Defining a healthy microbiome

Defining a healthy microbiome

In a new study, Bärbel Stecher and her team from LMU have shown that, depending on the composition of the microbiome, E. coli bacteria can prevent infections by Salmonella strains.

Every individual harbors a specific microbiome, which is unlike that of any other. Each is made up of diverse bacterial, fungal and viral species, which are found on all body surfaces—the skin, mucous membranes and particularly in the gastrointestinal tract. Moreover, the microbiome have an enormous influence on the immune system, the endocrine system and the metabolism of their hosts.

Bärbel Stecher is Professor of Medical Microbiology and Hygiene in the Max von Pettenkofer-Institute at LMU Munich and a member of the German Center for Infection Research (DZIF). Her research focuses on the role of the gut microbiome in the control of infections. In her latest study—whose first author is doctoral student Claudia Eberl—her team set out to define what a healthy microbiome needs to effectively defeat an invasive pathogen. In this case, they asked whether the bacterial species Escherichia coli (E. coli) can provide protection against infection with human pathogenic Salmonella species. Many people are acquainted with the negative side of E. coli, as specific strains of the bacterium can cause diseases such as diarrhea, sepsis and even cancer. But there are lots of benign strains of E. coli. Most of these colonize individuals during or soon after birth, and contribute to the establishment of a balanced host-microbial interaction. Stecher and her research group have now investigated how these strains protect their hosts against infection by Salmonella.

The importance of cooperation

It turns out that the critical factor is interspecies competition for resources. “We discovered that, in particular, competition for a variety of sugars in the gastrointestinal tract can account for the failure of Salmonella to colonize the gut,” Stecher explains. In order to cause an infection, pathogenic bacteria must find an appropriate niche within the gut, which provides them with the carbon sources—such as certain sugars—that they need to replicate. However, competition for carbon sources in the gut is fierce. “If commensal E. coli consume all the sugar substrates, leaving nothing behind for Salmonella, the risk of infection is strongly decreased,” says Stecher.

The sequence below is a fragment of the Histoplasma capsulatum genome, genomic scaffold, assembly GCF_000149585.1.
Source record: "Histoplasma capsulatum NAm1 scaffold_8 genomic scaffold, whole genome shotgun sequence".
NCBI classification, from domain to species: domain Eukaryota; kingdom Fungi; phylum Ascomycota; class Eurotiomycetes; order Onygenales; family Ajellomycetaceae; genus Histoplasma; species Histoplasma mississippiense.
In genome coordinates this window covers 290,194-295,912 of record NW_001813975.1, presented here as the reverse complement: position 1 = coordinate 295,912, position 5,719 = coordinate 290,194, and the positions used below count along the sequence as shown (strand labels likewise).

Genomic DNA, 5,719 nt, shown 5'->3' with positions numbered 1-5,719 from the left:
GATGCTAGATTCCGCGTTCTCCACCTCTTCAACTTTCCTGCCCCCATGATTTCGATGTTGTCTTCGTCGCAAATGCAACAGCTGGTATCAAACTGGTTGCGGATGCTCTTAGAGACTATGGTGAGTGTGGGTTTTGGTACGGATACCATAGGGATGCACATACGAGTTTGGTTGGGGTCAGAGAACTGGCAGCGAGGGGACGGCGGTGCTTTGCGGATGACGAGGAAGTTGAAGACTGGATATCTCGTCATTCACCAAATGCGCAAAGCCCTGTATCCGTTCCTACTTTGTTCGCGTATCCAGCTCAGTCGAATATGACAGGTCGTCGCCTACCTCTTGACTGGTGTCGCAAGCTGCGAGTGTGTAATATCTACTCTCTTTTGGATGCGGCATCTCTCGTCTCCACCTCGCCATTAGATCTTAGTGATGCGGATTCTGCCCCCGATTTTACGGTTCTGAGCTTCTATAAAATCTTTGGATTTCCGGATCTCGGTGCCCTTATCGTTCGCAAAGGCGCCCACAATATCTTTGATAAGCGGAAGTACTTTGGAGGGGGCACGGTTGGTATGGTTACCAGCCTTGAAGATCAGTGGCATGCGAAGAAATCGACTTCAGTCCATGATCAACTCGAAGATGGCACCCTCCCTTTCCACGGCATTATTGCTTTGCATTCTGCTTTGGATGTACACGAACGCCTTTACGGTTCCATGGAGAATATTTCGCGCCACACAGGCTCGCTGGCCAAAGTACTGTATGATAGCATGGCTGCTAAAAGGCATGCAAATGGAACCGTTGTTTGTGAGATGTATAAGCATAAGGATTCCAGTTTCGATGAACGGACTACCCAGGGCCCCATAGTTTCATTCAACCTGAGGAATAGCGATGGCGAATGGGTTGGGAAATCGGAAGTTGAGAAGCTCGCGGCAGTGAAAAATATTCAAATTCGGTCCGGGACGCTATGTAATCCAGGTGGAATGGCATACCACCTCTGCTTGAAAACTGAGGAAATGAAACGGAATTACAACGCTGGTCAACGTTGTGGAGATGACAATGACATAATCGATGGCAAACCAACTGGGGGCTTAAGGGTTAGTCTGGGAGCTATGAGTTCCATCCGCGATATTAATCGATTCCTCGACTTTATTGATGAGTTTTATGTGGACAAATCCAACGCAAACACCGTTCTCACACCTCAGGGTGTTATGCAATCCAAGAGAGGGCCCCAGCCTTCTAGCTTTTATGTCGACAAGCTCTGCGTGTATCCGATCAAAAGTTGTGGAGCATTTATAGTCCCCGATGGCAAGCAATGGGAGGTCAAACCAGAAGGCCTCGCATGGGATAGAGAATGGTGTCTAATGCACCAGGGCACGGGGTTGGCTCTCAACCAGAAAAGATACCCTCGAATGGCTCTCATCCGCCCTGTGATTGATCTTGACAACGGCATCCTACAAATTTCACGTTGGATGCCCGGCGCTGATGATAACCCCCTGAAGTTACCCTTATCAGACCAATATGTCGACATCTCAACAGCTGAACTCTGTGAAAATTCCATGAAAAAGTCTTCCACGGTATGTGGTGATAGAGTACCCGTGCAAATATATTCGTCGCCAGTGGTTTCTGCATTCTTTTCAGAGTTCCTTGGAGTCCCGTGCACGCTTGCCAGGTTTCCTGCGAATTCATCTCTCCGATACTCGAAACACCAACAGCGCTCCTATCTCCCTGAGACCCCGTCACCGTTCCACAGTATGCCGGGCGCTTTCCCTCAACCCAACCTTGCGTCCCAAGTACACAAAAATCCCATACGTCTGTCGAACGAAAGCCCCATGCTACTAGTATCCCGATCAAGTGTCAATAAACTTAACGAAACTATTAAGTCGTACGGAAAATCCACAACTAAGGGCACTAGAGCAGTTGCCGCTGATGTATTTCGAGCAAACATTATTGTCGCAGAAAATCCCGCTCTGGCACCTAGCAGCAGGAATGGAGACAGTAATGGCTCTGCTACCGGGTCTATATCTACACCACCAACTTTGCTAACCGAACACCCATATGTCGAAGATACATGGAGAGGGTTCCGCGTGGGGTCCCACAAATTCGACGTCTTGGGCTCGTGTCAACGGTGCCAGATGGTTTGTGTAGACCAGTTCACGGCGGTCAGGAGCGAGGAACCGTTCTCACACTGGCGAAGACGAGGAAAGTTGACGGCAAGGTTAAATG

However, in order to effectively exclude Salmonella, E. coli usually needs help. The new study also shows that E. coli is not always in a position to prevent infections caused by Salmonella. “If the complexity of the microbiome is too low, its members cannot consume all of the sugar substrates that Salmonella strains depend on, and this opens up opportunities for the pathogen to become established.” Stecher and her colleagues therefore concluded that E. coli needs allies. – And they went on to identify these as species of the Lachnospiraceae. This group of anaerobic bacteria is also often found in the human gut, and its members can also metabolize various sugars.

The research strategy

“Using synthetic bacterial consortia, we were able to construct a model microbiome,” Stecher explains. This microbiome was made up of 12 bacterial species, all of which are found in the healthy murine gut. This combination of species was then introduced into germ-free mice, which were subsequently infected with Salmonella. They discovered that, in the absence of Lachnospiraceae, E. coli was unable to prevent Salmonella infection. “This strengthens our conclusion that a combination of competition for carbon sources and complex interactions between bacterial species can protect the host against bacterial infections,” says Stecher.

To translate these findings to humans, Bärbel Stecher plans to work with bacterial consortia found in the human gut microbiome. “At some point, our work could then help to develop treatments, such as probiotic bacterial cocktails that support the maintenance of a healthy microbiome.”

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